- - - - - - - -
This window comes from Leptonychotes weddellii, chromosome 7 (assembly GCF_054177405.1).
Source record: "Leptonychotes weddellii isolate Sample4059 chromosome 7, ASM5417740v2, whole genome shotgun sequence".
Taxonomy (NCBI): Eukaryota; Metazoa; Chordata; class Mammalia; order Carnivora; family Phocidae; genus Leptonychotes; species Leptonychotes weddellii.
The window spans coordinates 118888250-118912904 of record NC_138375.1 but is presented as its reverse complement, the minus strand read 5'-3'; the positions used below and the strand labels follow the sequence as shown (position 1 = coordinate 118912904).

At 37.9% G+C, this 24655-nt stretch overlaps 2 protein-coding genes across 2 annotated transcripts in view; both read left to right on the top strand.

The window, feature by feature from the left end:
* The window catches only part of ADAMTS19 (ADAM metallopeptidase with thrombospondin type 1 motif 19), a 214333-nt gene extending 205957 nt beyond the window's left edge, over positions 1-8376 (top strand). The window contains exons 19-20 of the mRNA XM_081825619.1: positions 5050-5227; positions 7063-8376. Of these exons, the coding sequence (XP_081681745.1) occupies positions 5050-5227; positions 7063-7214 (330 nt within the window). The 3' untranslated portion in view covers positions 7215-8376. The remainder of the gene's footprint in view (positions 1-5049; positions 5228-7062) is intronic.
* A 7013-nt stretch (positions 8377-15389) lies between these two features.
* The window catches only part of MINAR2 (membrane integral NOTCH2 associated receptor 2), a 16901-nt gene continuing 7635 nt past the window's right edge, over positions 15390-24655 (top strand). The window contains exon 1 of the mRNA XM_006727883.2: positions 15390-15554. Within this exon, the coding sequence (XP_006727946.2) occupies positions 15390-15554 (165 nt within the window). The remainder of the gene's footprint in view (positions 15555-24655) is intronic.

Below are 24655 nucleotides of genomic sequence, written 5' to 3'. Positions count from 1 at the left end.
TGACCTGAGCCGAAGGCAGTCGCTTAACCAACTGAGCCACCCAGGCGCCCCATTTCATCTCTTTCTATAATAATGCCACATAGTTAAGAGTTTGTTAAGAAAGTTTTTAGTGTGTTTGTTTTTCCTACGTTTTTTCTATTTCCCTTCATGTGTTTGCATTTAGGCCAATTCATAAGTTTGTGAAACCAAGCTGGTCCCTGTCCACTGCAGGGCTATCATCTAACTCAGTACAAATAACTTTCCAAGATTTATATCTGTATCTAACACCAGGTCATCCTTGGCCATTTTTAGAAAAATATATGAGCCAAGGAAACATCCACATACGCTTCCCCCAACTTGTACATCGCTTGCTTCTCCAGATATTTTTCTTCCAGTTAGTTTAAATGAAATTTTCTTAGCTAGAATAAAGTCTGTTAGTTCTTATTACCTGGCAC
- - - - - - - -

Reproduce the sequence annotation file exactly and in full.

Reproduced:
This window comes from Leptonychotes weddellii, chromosome 7 (assembly GCF_054177405.1).
Source record: "Leptonychotes weddellii isolate Sample4059 chromosome 7, ASM5417740v2, whole genome shotgun sequence".
Taxonomy (NCBI): Eukaryota; Metazoa; Chordata; class Mammalia; order Carnivora; family Phocidae; genus Leptonychotes; species Leptonychotes weddellii.
The window spans coordinates 118888250-118912904 of record NC_138375.1 but is presented as its reverse complement, the minus strand read 5'-3'; the positions used below and the strand labels follow the sequence as shown (position 1 = coordinate 118912904).

At 37.9% G+C, this 24655-nt stretch overlaps 2 protein-coding genes across 2 annotated transcripts in view; both read left to right on the top strand.

The window, feature by feature from the left end:
* The window catches only part of ADAMTS19 (ADAM metallopeptidase with thrombospondin type 1 motif 19), a 214333-nt gene extending 205957 nt beyond the window's left edge, over positions 1-8376 (top strand). The window contains exons 19-20 of the mRNA XM_081825619.1: positions 5050-5227; positions 7063-8376. Of these exons, the coding sequence (XP_081681745.1) occupies positions 5050-5227; positions 7063-7214 (330 nt within the window). The 3' untranslated portion in view covers positions 7215-8376. The remainder of the gene's footprint in view (positions 1-5049; positions 5228-7062) is intronic.
* A 7013-nt stretch (positions 8377-15389) lies between these two features.
* The window catches only part of MINAR2 (membrane integral NOTCH2 associated receptor 2), a 16901-nt gene continuing 7635 nt past the window's right edge, over positions 15390-24655 (top strand). The window contains exon 1 of the mRNA XM_006727883.2: positions 15390-15554. Within this exon, the coding sequence (XP_006727946.2) occupies positions 15390-15554 (165 nt within the window). The remainder of the gene's footprint in view (positions 15555-24655) is intronic.

Below are 24655 nucleotides of genomic sequence, written 5' to 3'. Positions count from 1 at the left end.
TGACCTGAGCCGAAGGCAGTCGCTTAACCAACTGAGCCACCCAGGCGCCCCATTTCATCTCTTTCTATAATAATGCCACATAGTTAAGAGTTTGTTAAGAAAGTTTTTAGTGTGTTTGTTTTTCCTACGTTTTTTCTATTTCCCTTCATGTGTTTGCATTTAGGCCAATTCATAAGTTTGTGAAACCAAGCTGGTCCCTGTCCACTGCAGGGCTATCATCTAACTCAGTACAAATAACTTTCCAAGATTTATATCTGTATCTAACACCAGGTCATCCTTGGCCATTTTTAGAAAAATATATGAGCCAAGGAAACATCCACATACGCTTCCCCCAACTTGTACATCGCTTGCTTCTCCAGATATTTTTCTTCCAGTTAGTTTAAATGAAATTTTCTTAGCTAGAATAAAGTCTGTTAGTTCTTATTACCTGGCAC